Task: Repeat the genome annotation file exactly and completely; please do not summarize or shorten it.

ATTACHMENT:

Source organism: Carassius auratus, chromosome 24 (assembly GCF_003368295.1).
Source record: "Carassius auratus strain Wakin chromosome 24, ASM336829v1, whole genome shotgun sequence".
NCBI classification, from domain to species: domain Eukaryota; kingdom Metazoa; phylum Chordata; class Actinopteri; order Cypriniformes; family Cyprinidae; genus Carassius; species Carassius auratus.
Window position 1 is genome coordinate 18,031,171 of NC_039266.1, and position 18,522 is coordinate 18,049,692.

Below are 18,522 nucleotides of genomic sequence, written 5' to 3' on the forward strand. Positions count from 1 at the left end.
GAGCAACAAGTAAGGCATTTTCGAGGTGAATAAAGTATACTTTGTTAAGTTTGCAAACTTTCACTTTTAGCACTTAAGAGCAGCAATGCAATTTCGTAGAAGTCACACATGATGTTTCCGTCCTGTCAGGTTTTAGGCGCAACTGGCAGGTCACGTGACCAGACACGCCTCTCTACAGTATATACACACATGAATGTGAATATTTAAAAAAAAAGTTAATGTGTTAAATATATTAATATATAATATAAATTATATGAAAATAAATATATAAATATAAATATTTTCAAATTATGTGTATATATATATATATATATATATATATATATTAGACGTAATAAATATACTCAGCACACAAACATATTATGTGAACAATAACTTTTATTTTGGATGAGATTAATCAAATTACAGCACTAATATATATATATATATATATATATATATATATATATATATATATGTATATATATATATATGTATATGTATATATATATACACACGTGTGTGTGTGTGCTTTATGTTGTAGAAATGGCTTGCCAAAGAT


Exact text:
Source organism: Carassius auratus, chromosome 24 (assembly GCF_003368295.1).
Source record: "Carassius auratus strain Wakin chromosome 24, ASM336829v1, whole genome shotgun sequence".
NCBI classification, from domain to species: domain Eukaryota; kingdom Metazoa; phylum Chordata; class Actinopteri; order Cypriniformes; family Cyprinidae; genus Carassius; species Carassius auratus.
Window position 1 is genome coordinate 18,031,171 of NC_039266.1, and position 18,522 is coordinate 18,049,692.

Below are 18,522 nucleotides of genomic sequence, written 5' to 3' on the forward strand. Positions count from 1 at the left end.
GAGCAACAAGTAAGGCATTTTCGAGGTGAATAAAGTATACTTTGTTAAGTTTGCAAACTTTCACTTTTAGCACTTAAGAGCAGCAATGCAATTTCGTAGAAGTCACACATGATGTTTCCGTCCTGTCAGGTTTTAGGCGCAACTGGCAGGTCACGTGACCAGACACGCCTCTCTACAGTATATACACACATGAATGTGAATATTTAAAAAAAAAGTTAATGTGTTAAATATATTAATATATAATATAAATTATATGAAAATAAATATATAAATATAAATATTTTCAAATTATGTGTATATATATATATATATATATATATATATATTAGACGTAATAAATATACTCAGCACACAAACATATTATGTGAACAATAACTTTTATTTTGGATGAGATTAATCAAATTACAGCACTAATATATATATATATATATATATATATATATATATATATATATATGTATATATATATATATGTATATGTATATATATATACACACGTGTGTGTGTGTGCTTTATGTTGTAGAAATGGCTTGCCAAAGAT